Walden Summary and Review

by Henry David Thoreau
Has Walden by Henry David Thoreau been sitting on your reading list? Pick up the key ideas in the book with this quick summary. Like many people, do you often feel drained from the hustle and bustle of city life? Do you sometimes find it easy to get frustrated by the noise, traffic, and rushing people surrounding you? Henry David Thoreau had certainly reached this point – and that was back in 1845! But rather than simply dealing with it like most people, Thoreau decided to do something about how he was feeling: he moved to the woods and settled into a home on the edge of a lake called Walden Pond. In this book summary, you’ll explore how Thoreau sustained himself while living at Walden Pond, and what he was able to learn about human nature while living a simple life surrounded by nature. Here, you’ll gain insight into both the practical and philosophical parts of Thoreau’s two years that he spent living a simple life, learning everything a quiet forest can teach you. In this summary of Walden by Henry David Thoreau, you’ll also discover
  • why it’s foolish to fully devote yourself to your work;
  • how so-called “savages” actually have very advanced housing; and
  • which of Thoreau’s Walden Pond visitors had a habit of crawling up his leg.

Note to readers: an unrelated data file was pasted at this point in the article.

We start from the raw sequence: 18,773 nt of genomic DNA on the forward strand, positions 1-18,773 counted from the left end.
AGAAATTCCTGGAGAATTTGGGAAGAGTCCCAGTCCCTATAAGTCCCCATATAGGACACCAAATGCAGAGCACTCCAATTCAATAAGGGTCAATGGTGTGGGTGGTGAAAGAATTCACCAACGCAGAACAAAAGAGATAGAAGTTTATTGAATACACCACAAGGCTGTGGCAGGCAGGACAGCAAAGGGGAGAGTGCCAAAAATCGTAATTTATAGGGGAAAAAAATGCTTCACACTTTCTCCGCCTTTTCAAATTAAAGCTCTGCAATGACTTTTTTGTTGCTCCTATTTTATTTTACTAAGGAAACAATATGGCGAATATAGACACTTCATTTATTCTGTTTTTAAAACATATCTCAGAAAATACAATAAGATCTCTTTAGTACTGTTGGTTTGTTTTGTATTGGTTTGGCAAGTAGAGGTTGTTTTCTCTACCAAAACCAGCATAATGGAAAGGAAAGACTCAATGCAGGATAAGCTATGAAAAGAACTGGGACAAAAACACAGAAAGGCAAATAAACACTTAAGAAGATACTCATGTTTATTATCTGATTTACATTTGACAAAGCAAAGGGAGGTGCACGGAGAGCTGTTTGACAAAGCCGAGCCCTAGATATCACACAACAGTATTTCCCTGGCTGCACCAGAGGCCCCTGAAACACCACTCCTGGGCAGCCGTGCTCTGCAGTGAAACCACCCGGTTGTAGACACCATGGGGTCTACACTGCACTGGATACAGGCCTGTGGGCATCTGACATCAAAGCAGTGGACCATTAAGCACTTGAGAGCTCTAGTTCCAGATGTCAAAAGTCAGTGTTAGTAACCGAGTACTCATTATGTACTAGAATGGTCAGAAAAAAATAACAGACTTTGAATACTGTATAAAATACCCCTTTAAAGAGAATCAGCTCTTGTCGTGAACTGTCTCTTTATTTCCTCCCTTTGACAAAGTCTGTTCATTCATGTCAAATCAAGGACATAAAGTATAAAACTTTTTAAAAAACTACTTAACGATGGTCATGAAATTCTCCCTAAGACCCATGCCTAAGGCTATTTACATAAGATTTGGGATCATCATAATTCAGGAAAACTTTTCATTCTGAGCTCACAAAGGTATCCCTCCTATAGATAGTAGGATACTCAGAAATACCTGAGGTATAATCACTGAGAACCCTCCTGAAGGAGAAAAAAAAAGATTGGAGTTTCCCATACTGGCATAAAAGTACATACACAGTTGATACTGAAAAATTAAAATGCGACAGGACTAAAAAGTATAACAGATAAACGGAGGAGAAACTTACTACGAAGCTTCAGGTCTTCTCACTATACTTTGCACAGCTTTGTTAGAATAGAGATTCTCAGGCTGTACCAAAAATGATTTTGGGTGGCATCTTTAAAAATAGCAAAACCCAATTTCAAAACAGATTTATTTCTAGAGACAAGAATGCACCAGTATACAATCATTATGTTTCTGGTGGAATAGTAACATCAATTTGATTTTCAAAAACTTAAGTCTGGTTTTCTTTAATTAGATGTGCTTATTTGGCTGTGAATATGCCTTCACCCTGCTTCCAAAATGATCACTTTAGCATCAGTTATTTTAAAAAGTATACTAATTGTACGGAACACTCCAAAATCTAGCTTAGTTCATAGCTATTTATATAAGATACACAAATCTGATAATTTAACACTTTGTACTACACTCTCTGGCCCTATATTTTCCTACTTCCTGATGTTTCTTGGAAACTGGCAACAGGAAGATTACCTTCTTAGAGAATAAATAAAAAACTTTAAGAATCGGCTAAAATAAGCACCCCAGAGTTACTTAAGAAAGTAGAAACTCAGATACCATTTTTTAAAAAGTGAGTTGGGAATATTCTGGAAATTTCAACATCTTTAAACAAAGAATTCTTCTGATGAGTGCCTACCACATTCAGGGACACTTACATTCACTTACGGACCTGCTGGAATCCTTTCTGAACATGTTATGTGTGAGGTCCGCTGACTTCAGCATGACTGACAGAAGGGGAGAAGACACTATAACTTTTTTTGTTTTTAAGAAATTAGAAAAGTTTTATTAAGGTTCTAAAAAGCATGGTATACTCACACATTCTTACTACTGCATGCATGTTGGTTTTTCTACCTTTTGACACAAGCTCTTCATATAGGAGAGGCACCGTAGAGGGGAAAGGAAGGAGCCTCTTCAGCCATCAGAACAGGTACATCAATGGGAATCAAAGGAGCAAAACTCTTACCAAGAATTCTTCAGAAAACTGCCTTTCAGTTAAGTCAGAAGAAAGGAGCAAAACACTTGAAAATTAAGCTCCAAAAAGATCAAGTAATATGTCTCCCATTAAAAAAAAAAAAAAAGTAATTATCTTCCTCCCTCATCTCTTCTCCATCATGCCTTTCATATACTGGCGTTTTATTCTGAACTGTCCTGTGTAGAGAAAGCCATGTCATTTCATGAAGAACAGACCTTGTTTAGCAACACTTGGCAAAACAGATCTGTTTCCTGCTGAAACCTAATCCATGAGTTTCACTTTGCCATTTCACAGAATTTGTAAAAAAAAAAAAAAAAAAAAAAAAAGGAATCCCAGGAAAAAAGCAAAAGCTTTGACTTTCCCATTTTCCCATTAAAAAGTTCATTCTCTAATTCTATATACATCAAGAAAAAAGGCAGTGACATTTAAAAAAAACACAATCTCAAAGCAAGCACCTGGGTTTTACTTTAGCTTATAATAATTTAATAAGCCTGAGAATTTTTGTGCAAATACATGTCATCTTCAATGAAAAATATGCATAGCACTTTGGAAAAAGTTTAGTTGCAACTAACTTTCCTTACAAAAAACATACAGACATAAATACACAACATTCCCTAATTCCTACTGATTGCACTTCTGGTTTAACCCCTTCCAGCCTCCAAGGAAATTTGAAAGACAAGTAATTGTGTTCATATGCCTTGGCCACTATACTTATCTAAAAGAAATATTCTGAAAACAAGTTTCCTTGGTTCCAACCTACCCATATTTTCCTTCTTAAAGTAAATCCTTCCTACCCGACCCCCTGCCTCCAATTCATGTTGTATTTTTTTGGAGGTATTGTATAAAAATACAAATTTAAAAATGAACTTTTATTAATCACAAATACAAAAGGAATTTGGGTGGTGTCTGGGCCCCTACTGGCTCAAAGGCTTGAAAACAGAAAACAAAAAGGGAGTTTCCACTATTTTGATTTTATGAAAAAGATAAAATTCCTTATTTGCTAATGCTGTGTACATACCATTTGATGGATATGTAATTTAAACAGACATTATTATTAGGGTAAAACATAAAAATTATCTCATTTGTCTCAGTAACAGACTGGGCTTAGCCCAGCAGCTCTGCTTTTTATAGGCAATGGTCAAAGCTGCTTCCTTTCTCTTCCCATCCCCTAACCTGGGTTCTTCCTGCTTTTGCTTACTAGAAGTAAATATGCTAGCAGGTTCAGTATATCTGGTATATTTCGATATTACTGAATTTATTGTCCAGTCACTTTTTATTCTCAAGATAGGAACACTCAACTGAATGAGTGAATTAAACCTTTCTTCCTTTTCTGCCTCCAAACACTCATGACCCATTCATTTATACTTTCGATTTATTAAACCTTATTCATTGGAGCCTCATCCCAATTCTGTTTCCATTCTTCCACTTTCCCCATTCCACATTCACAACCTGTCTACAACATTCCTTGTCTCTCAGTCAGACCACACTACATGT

Walden Key Idea #1: Thoreau was growing concerned about how modern life was affecting his opportunities for gaining true wisdom and knowledge. In the spring of 1985, Henry David Thoreau decided to go out to the wooded shore of Walden Pond, which wasn’t a pond at all—but a lake in Concord, Massachusetts. He felt incredibly weighed down by the earthly worries of the city; he found modern life to be profoundly disturbing. In Thoreau’s eyes, the approaching new era was draining both wisdom and freedom. He saw that people were being crushed by the servitude of work, and were losing out on the chance to enjoy everything that life had to offer. As he famously put it, “the mass of men lead lives of quiet desperation.” He saw them doing nothing but laboring to make money so that they could buy houses just to fill them with useless stuff. Thoreau reacted forcefully. He saw such an existence as “a fool’s life.” To him, this was a life devoid of meaning and wisdom, instead full of exertion and drudgery. He saw part of the problem as the fact that people who worked so hard just didn’t have the time or energy to read anymore, and while so many people seemed to know the intricacies of accounting and bookkeeping, they knew hardly anything of classic literature. He believed that people who’d stopped reading during childhood were stunted intellectually, and that there is so much to be learned from literature. He believed that this learning could be exemplified even more for people who were able to read a work in its original language. One of Thoreau’s favorite works was Homer’s epic poem The Iliad, which became a source of comfort in his new environment. Reading, to Thoreau, was seen as a guide. So, perhaps, you’ll also be able to find works that breathe life and knowledge into your daily existence, offering answers to life’s big questions. The point of moving to Walden Pond, for Thoreau, was to show himself that there was more to life, and there is much for us to learn from his personal experience that can still be applied to today’s modern existence. Walden Key Idea #2: For Thoreau, moving to Walden Pond represented returning to the simple life. Thoreau met two responses whenever he mentioned that he was setting out to live in Walden Pond’s surrounding woods: people were either fascinated by his unusual decision, or they felt that he was becoming antisocial. Really, Thoreau had no intention of living as a hermit. He simply wanted to relocate due to his witnessing the fatigue that came from working people. His moving to Walden simply represented a chance for him to actually live, absorbing the wisdom that could come from a simple life. Moving to Walden Pond, for Thoreau, was about minimalizing his belongings down to the bare essentials, so that he’d be able to focus more on enlightened pursuits. In doing this, he wanted to devote himself to philosophical, spiritual, creative, and artistic endeavors. This simplicity came down to four essentials: food, shelter, clothing, and fuel for the fireplace or woodstove. Thoreau had faith that life at Walden Pond would allow him to meet these four basic needs easily. This meant that he would have more than enough time to think and write, so that he would finally be able to enjoy life. There was plenty of space at Walden for Thoreau to be able to grow his own plants, both for eating, and selling. His shelter would be a house he’d build himself, including a small shed for storing firewood. Thoreau knew prior to moving there that farming, building, and maintaining the house wouldn’t be easy. However, he also knew that it would be more fulfilling than a mind-sapping day job. These tasks would also allow Thoreau to sustain himself and think freely and clearly without being burdened by daily life’s pressures. He also decided to ditch modern ideas of clothing. There was no need to spend money on office clothes. So, instead, because of the kind of work Thoreau was now going to be doing, he realized all he would need was some good, long-lasting, functional clothing. Walden Key Idea #3: Building your own house and growing your own food is not only practical, but it allows you to learn. Thoreau saw the houses of his era as objects that acted as status symbols, rather than ones that had been constructed for function. And he was probably right: the average home could cost 10 to 15 years' worth of wages! Instead, Thoreau saw wisdom in how supposedly “savage” peoples, like the Native Americans lived. They’d kept their tent-like houses simple, functional, and practical. These structures were not only easy to build, but were also designed to withstand all types of weather. Thoreau saw value in the endeavors of these peoples. In contrast to “civilized” Americans who built boxy homes, leavingbehind homeless multitudes, Native Americans had practical housing and no homelessness to speak of. He also saw advantages to building a house on your own. Yes, it’s practical, but he also saw it as an excellent way to learn some valuable lessons about life. Look at it this way: who learns more, the student listening to college lectures on metallurgy, or someone who mines metal ore, and then heats, shapes, and hammers it to form a blade before fitting it to a handle? The latter, of course! Thoreau saw the same benefit to growing his own food. Not only would he experience the satisfaction of eating the crops that he had once sown, but he would also get to experience the process of gardening, hence learning about the virtue and benefits of patience. While farming was hard work for Thoreau, it was satisfying. To him, farming was a noble art and a sacred tradition; it had deep roots and tremendous complexity just beneath the surface. Walden Key Idea #4: At Walden Pond, nature was completely immersive, and became its own antidote to solitude. And so it came to pass that Thoreau, with the help of a few acquaintances, built a small house not far from the shore of Walden Pond. It was only 10 by 15 feet, with simply enough room for a bed, a desk, a small table, and three chairs. The house cost a total of $28 to build, an amount that, in 1845, would only have been enough to cover the cost of accommodation at the nearby Cambridge College for one year – but it only would’ve covered the cost of the room! Thoreau’s new home gave him everything he needed to simply observe and listen to the nature that surrounded him. Thoreau felt that he would be perfectly happy simply spending his day listening to the calls of the birds that lived nearby; like Thoreau, they too were building their homes amongst the trees. Thoreau saw the birds’ songs as full of joy, and he felt that nothing could better represent his own feelings. While inside his remote home, he was able to hear squirrels running across the roof, and other creatures digging and running beneath the floor boards. Rather charmingly, he records a hare who bumped the floorboards as it hopped around below. Due to the sonorous wash of nearby animal life, Thoreau started to see that his solitude was more than that—it was an immersive experience in nature. And this was no wonder—his nearest human neighbor was about a mile away and, when he looked out the window from his home, he could see no other nearby houses. When Thoreau looked out his window at Walden Pond at night, he could see the stars reflecting off the surface of the pond’s still water. During these quiet hours, he was finally content, and felt as if he was on a planet of his very own. He might have been alone, but he was never lonely, nor did he find this solitude insufferable—the sounds of the surrounding nature were his constant companion. Walden Key Idea #5: While Thoreau’s house was small, he had a surprising number of visitors. Thoreau was by no means a loner. He frequently made visits into Concord so that he could purchase flour to bake bread and sell bushels of the beans he grew. Callers came by the house too. However, it was often difficult for Thoreau to actually accommodate these visitors. His house was incredibly small, and it didn’t exactly make for the best conditions for serious discussions. Thoreau believed that big ideas needed bigger spaces to actually unfurl and reveal themselves – and this wasn’t exactly possible when people were trying to cram inside his small cabin. Because of this, he found it best to take the table and chairs outside, as long as him and his callers had good weather. There, him and whoever had come to visit would be able to debate and eat more easily, with only the canopy of trees above them. One of Thoreau’s favorite guests was a young Canadian lumberjack who had built his own home nearby. This man often walked his dog past Thoreau’s house and Walden Pond early in the mornings while you walked to work. Thoreau enjoyed this man’s company because he admired his simple and direct manner. He found it refreshing to encounter such a friendly person who was also such an independent thinker. He was excited to learn that his visiting friend also enjoyed reading Homer. This young man was actually so noble and dignified that many of the locals started to suspect that he might have been a prince in disguise! Thoreau’s other visitors included writer, poet, and philosopher friends, and even people who were simply curious about Thoreau’s experiment. Thoreau had a simple and rustic form of hospitality, which meant that he enjoyed sharing a small meal, such as a loaf of bread, while he and his visitor talked. In his accounts of his life at Walden Pond, Thoreau didn’t go out of his way to name his visitors specifically, but he was clear that he wasn’t living a life of a hermit. While it would be easy to assume otherwise, his quaint home actually appears to have been a frequently visited and very pleasant spot! Walden Key Idea #6: Thoreau never felt lonely because he was surrounded by all of the nature around Walden Pond. Despite finding comfort in human interaction, Thoreau’s true neighbors were the wildlife that lived outside his home. Thoreau particularly loved the company of the woodland mice. Thoreau was used to city mice, and these mice were different because they weren’t used to human contact—although, they soon got over this. Thoreau had a special friendship with one particular mouse. This mouse used to scurry up the leg of his pants and onto the dinner table, where he would dine alongside Thoreau and cheekily share a bite of his supper. Thoreau was also joined by a partridges who had built their home nearby. These ground-nesting birds intrigued Thoreau because they were generally quite shy creatures. However, once they had gotten used to Thoreau’s presence, they began to take their constitutionals right in front of him! Although these birds simply looked like tiny chickens, Thoreau firmly believed that they had true intelligence hiding between their eyes. He had to be sure to be careful while walking outside, though, due to the fact that it’s actually really easy to mistake baby partridges for leaves! One of Thoreau’s favorite past times was to sit outside in a comfortable chair. While he was sitting outside, tons of woodland creatures would show up and visit him. He would be visited by otters, raccoons, families of wild cats, and even some of the many birds around. Thoreau’s favorite visitor was the loon, a highly intelligent bird who would plunge into Walden Pond looking for fish. One of his other favorite neighbors was the red squirrel. When winter was around the corner, Thoreau would leave some unripe corn in the snow, sure that an animal would make good use of it. When he did this, the visitor who would show up was a red squirrel, who put on an adorable little show while he inspected the corn. While he was apprehensive at first, looking at the corn from the comfort of his tree, he soon bounded down over the snow to examine the ear of corn, draggingit off – and was he ever delighted when he got back onto his branch! Walden Key Idea #7: Winter was the cause of some of Thoreau’s biggest challenges while living at Walden Pond. On September 22, 1845, a month after the snow had settled, Walden Pond finally froze over completely. Winter’s freezing temperatures, with thick snow and a solid pond, the living conditions at Walden grew much more difficult for Thoreau. During his first November at Walden, Thoreau had to work quickly to ensure his chimney was built and ready before the winter got even harsher. Some of his winter renovations also included plastering the walls so that the heat would stay in and the icy winds would stay outside. By his second winter, he was even able to procure a wood-burning stove to keep him warm. The frozen lake also posed another problem: Walden Pond was Thoreau’s source of drinking water. In order to simply get some water, which he needed to survive, he would have to break through the thick ice. Regularly, he had to trudge down through the down, and before he could even start trying to crack the foot-think ice, he would have to clear all the snow off its surface. He found comfort though, in knowing that he wasn’t the only one having to go through this process—he also encountered fishermen out on the lake doing the same some early mornings. However, when it came to heating his home, Thoreau was lucky to have plenty of quality wood around his home. In fact, during the winter, his main task was searching for wood. Surprisingly, he discovered that the dead and frozen logs, which were waterlogged from the lake actually burned surprisingly well. Due to the fact that these logs were so full of water, the pine would burn far longer than other logs, and the hot steam that they let off meant that they grew far hotter than he expected. This made it easy for Thoreau to be content with his life in the winter, not only because these logs would be excellent fuel to heat his home, but also because he found that his home-cooked bread and meat seemed to taste sweeter when prepared over the wood he had recovered himself from the frozen wilderness. Walden Key Idea #8: Spring at Walden Pond was a treasure of delights for Thoreau. After the long cold winter, the reward of spring was especially sweet. Most of the reason spring was so rewarding was that Thoreau knew he’d have a front row seat for watching spring emerge at Walden Pond, which happened to be a large part of the reason he had embarked on this experiment in the woods in the first place. He was able to hear the thick lake ice crack and slowly melt back into the water. Soon after, a wondrous flow of muddy water cascaded down from the 20- to 40-foot banks that surrounded the lake. As the snow began to melt from the top of the slopes, the water would gush down into a channel of muddy sludge under the ice. It was like watching brown lava descending along the side of a volcano. This was the first sign that spring had, at last, arrived, and the birds announced the end of winter. By mid-March, bluebirds and red-winged blackbirds flocked nearby, making for some truly beautiful sights to behold. Then, Thoreau noticed the first sparrow of spring, who brought with him everything else beginning to bloom and flourish in a single moment. The verdant grass turned a darker shade of green, the oaks, hickories, and maple trees burst into life, and the frogs sounded their chorus. In the weeks that followed, the distinctive call of the whippoorwill could be plainly heard, along with that of the brown thrasher. All around, the grass grew thicker. One foggy spring morning, prior to the sunrise burning off the lake’s mist, Thoreau heard the lonesome and haunting cry of a goose far out on the pond, echoing for a companion. Thoreau saw spring as a symbol of the endless cycle of life. Nature had returned to full vibrancy, and he was part of it, feeling as energized as the forest. As someone who was used to city life, this change was incredibly transforming. Walden Key Idea #9: Thoreau’s Walden sojourn is filled with lessons. Thoreau’s last day at Walden Pond arrived after two long years. It was September 6, 1847, and he was beginning to wonder why there was any need to leave at all. But then it came to him: Walden was just one stop among many. Thoreau realized that he only had one life to live, and he wasn’t finished experiencing everything life had in store for him. It had also become clear to him that he’d learned quite a bit during the two years he’d spent there. The first lesson that his time in the woods proved is that if you simplify your life, you’ll find that things become less complicated. You can start to live as what Thoreau called “a higher order of being.” Another lesson he learned is that if you want to truly learn to express yourself and expand your thoughts, it can help to escape modern society. When you get stuck in routine, it’s easy to let your brain stand still and be lulled into thinking in only ways it finds safe. He was also able to learn that there’s really no good reason to rush around stressing about work when the only reward is money. It may seem odd, but life feels poorest when you are richest; in fact, seeking truth is far more rewarding than hunting riches or fame. The biggest lesson? What the soul needs doesn’t cost a dime. Instead, one of the most important rules to live by is to cultivate simplicity. Sell what you don’t need, because doing so will help you to nurture your intellect. Furthermore, materialism gets you nowhere. Modern life is full of novelty and distracting elements which can keep us from living a truly fulfilling life. If the life you’re living requires you to flaunt your income at every opportunity, your day-to-day routine is bound to feel somewhat trifling and distracting. As humans, we have the capacity for deep thought. This is, after all, what makes us human. The lives we live should allow us to act thoughtfully and think ambitiously – and if we can manage it for ourselves, maybe we can help others do the same. It’s truly a beautiful thing to live a simple and self-sustained life surrounded by nature. And as we’ve seen from this book summary, a minimalist experience can allow for clear and universal lessons to be learned. In Review: Walden Book Summary The key message in this book: In 1845, Henry David Thoreau moved into the woods at Walden Pond, determined to live a life that allowed him to focus on the simple things and expand his intellectual pursuits. The results from his time in the wilderness living a sustainable and minimalist lifestyle are fascinating, and they offer lessons that continue to have relevance today. Actionable advice: Be ambitious and move with confidence toward your dreams. Don’t push your dreams away simply because someone else thinks they’re too ambitions or uncommon. The only way to make progress is with ambitious ideas, so shoot for the stars and start building a foundation toward turning your dream into reality. Once you reach that goal, you’ll feel that the success that comes from it is better than you might’ve imagined.